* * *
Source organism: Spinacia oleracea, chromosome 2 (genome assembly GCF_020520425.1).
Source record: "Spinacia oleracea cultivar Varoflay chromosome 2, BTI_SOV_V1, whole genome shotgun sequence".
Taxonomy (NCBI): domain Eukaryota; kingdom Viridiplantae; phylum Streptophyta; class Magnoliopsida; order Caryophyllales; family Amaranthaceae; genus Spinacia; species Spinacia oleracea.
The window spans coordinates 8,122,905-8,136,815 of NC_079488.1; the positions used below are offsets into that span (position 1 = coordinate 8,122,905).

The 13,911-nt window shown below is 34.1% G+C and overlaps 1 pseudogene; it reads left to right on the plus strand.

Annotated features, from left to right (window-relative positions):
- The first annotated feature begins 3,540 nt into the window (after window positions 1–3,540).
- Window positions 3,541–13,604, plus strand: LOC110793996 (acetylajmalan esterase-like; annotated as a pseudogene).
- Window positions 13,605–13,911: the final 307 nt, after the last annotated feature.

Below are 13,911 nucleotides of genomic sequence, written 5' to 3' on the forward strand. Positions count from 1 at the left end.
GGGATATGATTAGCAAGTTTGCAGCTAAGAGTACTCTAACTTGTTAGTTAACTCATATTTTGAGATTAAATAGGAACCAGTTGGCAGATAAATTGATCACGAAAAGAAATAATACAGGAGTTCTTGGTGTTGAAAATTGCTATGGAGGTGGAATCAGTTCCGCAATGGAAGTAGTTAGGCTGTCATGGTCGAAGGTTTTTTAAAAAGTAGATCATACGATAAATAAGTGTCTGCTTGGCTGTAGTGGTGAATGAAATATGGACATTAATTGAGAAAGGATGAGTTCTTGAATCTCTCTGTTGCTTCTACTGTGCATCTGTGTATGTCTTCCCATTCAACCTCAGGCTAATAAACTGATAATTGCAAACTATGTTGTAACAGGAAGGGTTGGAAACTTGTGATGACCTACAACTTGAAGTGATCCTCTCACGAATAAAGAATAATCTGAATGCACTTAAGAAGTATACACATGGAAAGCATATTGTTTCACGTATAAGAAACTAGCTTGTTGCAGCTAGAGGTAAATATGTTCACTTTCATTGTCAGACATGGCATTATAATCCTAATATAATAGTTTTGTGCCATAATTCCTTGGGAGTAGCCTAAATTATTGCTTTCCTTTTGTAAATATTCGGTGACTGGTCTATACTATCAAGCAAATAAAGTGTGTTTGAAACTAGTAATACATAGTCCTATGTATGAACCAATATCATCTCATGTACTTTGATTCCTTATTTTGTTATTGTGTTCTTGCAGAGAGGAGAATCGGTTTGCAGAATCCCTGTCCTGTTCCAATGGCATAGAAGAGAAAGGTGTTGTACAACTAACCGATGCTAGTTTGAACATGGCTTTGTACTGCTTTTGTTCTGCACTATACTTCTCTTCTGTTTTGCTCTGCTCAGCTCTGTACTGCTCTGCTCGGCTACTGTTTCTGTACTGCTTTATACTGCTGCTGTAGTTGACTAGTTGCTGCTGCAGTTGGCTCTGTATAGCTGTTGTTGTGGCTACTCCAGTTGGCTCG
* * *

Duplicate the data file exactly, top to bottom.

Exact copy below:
Source organism: Spinacia oleracea, chromosome 2 (genome assembly GCF_020520425.1).
Source record: "Spinacia oleracea cultivar Varoflay chromosome 2, BTI_SOV_V1, whole genome shotgun sequence".
Taxonomy (NCBI): domain Eukaryota; kingdom Viridiplantae; phylum Streptophyta; class Magnoliopsida; order Caryophyllales; family Amaranthaceae; genus Spinacia; species Spinacia oleracea.
The window spans coordinates 8,122,905-8,136,815 of NC_079488.1; the positions used below are offsets into that span (position 1 = coordinate 8,122,905).

The 13,911-nt window shown below is 34.1% G+C and overlaps 1 pseudogene; it reads left to right on the plus strand.

Annotated features, from left to right (window-relative positions):
- The first annotated feature begins 3,540 nt into the window (after window positions 1–3,540).
- Window positions 3,541–13,604, plus strand: LOC110793996 (acetylajmalan esterase-like; annotated as a pseudogene).
- Window positions 13,605–13,911: the final 307 nt, after the last annotated feature.

Below are 13,911 nucleotides of genomic sequence, written 5' to 3' on the forward strand. Positions count from 1 at the left end.
GGGATATGATTAGCAAGTTTGCAGCTAAGAGTACTCTAACTTGTTAGTTAACTCATATTTTGAGATTAAATAGGAACCAGTTGGCAGATAAATTGATCACGAAAAGAAATAATACAGGAGTTCTTGGTGTTGAAAATTGCTATGGAGGTGGAATCAGTTCCGCAATGGAAGTAGTTAGGCTGTCATGGTCGAAGGTTTTTTAAAAAGTAGATCATACGATAAATAAGTGTCTGCTTGGCTGTAGTGGTGAATGAAATATGGACATTAATTGAGAAAGGATGAGTTCTTGAATCTCTCTGTTGCTTCTACTGTGCATCTGTGTATGTCTTCCCATTCAACCTCAGGCTAATAAACTGATAATTGCAAACTATGTTGTAACAGGAAGGGTTGGAAACTTGTGATGACCTACAACTTGAAGTGATCCTCTCACGAATAAAGAATAATCTGAATGCACTTAAGAAGTATACACATGGAAAGCATATTGTTTCACGTATAAGAAACTAGCTTGTTGCAGCTAGAGGTAAATATGTTCACTTTCATTGTCAGACATGGCATTATAATCCTAATATAATAGTTTTGTGCCATAATTCCTTGGGAGTAGCCTAAATTATTGCTTTCCTTTTGTAAATATTCGGTGACTGGTCTATACTATCAAGCAAATAAAGTGTGTTTGAAACTAGTAATACATAGTCCTATGTATGAACCAATATCATCTCATGTACTTTGATTCCTTATTTTGTTATTGTGTTCTTGCAGAGAGGAGAATCGGTTTGCAGAATCCCTGTCCTGTTCCAATGGCATAGAAGAGAAAGGTGTTGTACAACTAACCGATGCTAGTTTGAACATGGCTTTGTACTGCTTTTGTTCTGCACTATACTTCTCTTCTGTTTTGCTCTGCTCAGCTCTGTACTGCTCTGCTCGGCTACTGTTTCTGTACTGCTTTATACTGCTGCTGTAGTTGACTAGTTGCTGCTGCAGTTGGCTCTGTATAGCTGTTGTTGTGGCTACTCCAGTTGGCTCG